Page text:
Two Very Different Ways of Handling a Financial Crisis.

First, from The Wall Street Journal, February 3, 2017



WASHINGTON—President Donald Trump on Friday plans to sign an executive action that establishes a framework for scaling back the 2010 Dodd-Frank financial overhaul law [1], part of a sweeping plan to dismantle much of the regulatory system put in place after the financial crisis.

Mr. Trump also plans another executive action aimed at rolling back a controversial regulation scheduled to take effect in April that critics have said would upend the retirement-account advisory business [2].

“Americans are going to have better choices and Americans are going to have better products because we’re not going to burden the banks with literally hundreds of billions of dollars of regulatory costs every year,” White House National Economic Council Director Gary Cohn said in an interview with The Wall Street Journal. “The banks are going to be able to price product more efficiently and more effectively to consumers.”

Mr. Trump will use a memorandum to ask the labor secretary to consider rescinding a rule set to go into effect in April that orders retirement advisers, overseeing about $3 trillion in assets, to act in the best interest of their clients, Mr. Cohn said in the White House interview. He said the rule limits consumer choice.

Mr. Trump also will sign an executive order that directs the Treasury secretary and financial regulators to come up with a plan to revise rules the Dodd-Frank law put in place.

Mr. Cohn said the actions are intended to pave the way for additional orders that would affect the post crisis Financial Stability Oversight Council [3],  the mechanism for winding down a giant faltering financial company, and the way the government supervises big financial firms that aren’t traditional banks, often referred to as systemically important financial institutions.

“This is a table setter for a bunch of stuff that is coming,” he said. (Whoa!)

The changes Mr. Cohn described are sure to face a fight from consumer groups and Democrats, who say postcrisis regulations are protecting average borrowers and investors from abusive practices, while making the financial system more resilient and bailouts less likely.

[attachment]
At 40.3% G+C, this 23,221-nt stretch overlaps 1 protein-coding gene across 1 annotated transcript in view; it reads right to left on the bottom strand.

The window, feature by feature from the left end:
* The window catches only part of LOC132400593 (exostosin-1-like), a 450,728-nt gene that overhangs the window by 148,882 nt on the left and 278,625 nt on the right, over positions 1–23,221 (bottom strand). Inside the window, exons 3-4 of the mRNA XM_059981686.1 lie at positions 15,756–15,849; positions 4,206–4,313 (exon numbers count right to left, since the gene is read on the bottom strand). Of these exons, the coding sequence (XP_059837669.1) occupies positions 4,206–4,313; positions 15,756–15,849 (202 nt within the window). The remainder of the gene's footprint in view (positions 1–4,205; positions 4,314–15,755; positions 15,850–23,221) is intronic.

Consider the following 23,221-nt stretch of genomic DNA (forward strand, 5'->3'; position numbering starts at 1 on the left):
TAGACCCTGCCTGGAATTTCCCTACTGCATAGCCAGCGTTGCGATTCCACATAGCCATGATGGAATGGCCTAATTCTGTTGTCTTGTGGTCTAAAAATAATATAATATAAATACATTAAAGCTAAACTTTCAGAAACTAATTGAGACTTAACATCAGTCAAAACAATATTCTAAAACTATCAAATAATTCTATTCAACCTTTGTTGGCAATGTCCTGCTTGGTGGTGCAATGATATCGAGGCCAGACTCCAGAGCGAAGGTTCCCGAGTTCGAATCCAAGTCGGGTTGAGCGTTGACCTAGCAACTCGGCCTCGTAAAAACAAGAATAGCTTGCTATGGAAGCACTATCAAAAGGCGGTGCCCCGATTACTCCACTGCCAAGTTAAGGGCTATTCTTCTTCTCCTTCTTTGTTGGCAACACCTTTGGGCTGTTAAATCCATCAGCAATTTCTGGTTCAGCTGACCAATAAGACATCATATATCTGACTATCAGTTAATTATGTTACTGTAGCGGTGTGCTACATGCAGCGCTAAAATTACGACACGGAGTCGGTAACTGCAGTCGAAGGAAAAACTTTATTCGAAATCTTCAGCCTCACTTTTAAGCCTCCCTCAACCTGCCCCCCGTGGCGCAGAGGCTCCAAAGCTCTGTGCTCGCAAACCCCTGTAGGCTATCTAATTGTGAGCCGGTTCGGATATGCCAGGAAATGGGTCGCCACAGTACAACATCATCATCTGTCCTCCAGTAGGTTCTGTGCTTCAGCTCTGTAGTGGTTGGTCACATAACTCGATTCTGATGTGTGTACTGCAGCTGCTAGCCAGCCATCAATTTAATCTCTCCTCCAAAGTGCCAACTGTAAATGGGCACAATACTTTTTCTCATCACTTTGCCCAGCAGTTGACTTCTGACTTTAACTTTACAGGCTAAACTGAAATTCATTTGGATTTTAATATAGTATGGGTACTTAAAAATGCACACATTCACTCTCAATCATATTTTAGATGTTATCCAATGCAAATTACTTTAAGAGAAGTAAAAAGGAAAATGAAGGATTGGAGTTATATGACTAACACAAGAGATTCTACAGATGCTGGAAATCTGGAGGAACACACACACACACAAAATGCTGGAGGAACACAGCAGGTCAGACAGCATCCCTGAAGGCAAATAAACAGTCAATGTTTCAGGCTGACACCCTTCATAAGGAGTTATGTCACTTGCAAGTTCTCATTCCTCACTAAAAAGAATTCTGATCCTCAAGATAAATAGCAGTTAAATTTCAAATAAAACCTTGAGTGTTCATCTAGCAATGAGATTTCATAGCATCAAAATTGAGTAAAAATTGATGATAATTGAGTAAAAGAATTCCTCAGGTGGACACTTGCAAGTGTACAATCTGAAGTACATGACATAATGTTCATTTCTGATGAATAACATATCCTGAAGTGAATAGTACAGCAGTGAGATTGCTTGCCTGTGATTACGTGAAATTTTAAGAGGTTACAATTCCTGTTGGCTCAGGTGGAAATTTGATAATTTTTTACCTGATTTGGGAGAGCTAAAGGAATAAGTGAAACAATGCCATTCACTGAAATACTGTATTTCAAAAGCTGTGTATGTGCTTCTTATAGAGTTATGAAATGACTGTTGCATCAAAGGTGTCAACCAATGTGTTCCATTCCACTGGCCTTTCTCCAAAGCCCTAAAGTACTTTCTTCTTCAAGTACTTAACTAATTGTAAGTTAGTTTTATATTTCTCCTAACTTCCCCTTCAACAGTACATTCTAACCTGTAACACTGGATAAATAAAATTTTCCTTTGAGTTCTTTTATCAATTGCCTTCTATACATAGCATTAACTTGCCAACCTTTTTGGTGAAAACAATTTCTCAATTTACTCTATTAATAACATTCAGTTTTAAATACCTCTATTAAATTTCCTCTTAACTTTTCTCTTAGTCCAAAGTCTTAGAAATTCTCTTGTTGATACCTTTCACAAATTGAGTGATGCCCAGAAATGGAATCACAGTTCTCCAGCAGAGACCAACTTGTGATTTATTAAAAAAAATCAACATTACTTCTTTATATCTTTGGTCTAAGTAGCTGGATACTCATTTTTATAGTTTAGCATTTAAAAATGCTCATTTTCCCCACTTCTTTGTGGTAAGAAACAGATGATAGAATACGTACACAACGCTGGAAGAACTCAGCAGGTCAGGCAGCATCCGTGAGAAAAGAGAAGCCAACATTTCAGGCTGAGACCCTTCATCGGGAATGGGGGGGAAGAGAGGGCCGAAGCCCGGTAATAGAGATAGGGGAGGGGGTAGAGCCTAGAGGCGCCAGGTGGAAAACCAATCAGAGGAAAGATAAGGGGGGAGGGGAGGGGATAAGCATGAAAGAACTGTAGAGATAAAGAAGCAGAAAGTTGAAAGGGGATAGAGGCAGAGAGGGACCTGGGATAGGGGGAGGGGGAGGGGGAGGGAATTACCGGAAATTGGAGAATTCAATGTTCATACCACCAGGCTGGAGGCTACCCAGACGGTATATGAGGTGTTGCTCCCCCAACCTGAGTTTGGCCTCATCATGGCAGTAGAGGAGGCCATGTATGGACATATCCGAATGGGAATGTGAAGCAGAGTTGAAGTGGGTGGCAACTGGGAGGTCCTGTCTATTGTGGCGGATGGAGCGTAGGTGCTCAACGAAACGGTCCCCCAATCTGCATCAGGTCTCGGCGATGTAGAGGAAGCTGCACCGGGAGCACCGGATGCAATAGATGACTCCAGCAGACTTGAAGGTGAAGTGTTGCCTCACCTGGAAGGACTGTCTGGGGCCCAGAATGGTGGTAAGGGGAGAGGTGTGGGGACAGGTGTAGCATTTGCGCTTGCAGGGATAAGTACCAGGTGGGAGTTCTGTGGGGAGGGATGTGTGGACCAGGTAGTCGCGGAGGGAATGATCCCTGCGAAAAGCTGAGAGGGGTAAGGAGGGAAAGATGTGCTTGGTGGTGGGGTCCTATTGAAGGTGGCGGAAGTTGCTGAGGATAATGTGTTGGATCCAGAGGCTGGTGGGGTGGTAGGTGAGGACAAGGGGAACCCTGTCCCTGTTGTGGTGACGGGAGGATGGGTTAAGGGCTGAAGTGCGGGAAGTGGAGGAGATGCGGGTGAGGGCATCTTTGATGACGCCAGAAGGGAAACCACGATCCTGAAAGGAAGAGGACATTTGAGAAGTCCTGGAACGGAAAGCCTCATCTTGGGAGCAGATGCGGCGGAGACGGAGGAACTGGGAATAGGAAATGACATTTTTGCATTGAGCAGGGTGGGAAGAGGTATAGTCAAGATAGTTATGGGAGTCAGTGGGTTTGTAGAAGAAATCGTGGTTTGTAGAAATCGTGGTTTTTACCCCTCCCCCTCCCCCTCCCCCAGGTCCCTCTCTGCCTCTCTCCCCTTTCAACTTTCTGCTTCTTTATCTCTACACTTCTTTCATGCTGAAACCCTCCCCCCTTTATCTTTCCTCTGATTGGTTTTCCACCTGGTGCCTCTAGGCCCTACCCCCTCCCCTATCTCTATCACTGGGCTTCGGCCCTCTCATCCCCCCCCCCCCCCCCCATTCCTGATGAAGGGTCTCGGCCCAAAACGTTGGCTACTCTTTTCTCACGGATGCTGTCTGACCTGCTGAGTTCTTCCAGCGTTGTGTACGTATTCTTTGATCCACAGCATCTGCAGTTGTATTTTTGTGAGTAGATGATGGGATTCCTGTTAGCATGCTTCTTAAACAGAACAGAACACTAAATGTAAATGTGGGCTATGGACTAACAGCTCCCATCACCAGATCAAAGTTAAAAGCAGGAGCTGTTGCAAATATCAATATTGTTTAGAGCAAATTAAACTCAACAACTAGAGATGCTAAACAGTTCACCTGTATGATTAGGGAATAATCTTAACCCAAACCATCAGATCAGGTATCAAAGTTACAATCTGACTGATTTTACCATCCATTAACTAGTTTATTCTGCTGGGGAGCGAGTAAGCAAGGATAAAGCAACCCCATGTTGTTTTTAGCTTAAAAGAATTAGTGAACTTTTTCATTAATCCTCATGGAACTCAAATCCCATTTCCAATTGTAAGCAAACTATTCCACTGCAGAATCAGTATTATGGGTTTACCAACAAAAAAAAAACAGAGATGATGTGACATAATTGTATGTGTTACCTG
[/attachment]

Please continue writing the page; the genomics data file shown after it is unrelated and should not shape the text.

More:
This path also may create political problems for Mr. Trump, whose populist campaign was successful in swaths of the Midwest where homeowners were hit hardest by the housing crash sparked by the financial crisis.

Mr. Trump blamed the political establishment and Wall Street banks for leaving behind many Americans and vowed to break up both. Those promises have already been called into question as he has filled his administration with members of Congress and Wall Street executives, including Mr. Cohn, who retired as president of Goldman Sachs Group Inc. to join the Trump administration.

Adding to the potentially difficult optics for Mr. Trump, he will sign the actions on the same day he meets with a group of business executives, including J.P. Morgan Chase & Co. Chief Executive James Dimon and BlackRock Inc. CEO Laurence Fink.

Asked about the potential political pushback because of his Wall Street past, Mr. Cohn said the administration’s goal of deregulating financial markets “has nothing to do with Goldman Sachs.” (Uh-huh!)

“It has nothing to do with J.P. Morgan,” he said. “It has nothing to do with Citigroup . It has nothing to do with Bank of America . It has to do with being a player in a global market where we should, could and will have a dominant position as long as we don’t regulate ourselves out of that.”

Mr. Cohn said existing regulations put in place by Dodd-Frank are so sweeping that it is too hard for banks to lend, and consumers’ choice of financial products is too limited.

Democrats and consumer groups have pushed for tighter controls on banks and other lenders, particularly after the subprime mortgage crisis that helped fuel the global financial crisis.

But Mr. Cohn said that many of the postcrisis rules haven’t solved the problems they were supposed to be addressing. He said, for example, that there still isn’t a solid process to safely wind down the collapse of a giant faltering financial company or to ensure that those firms have access to short-term liquidity.

“I’m not sitting here saying we want to go back to the good old days,” Mr. Cohn said. (See below)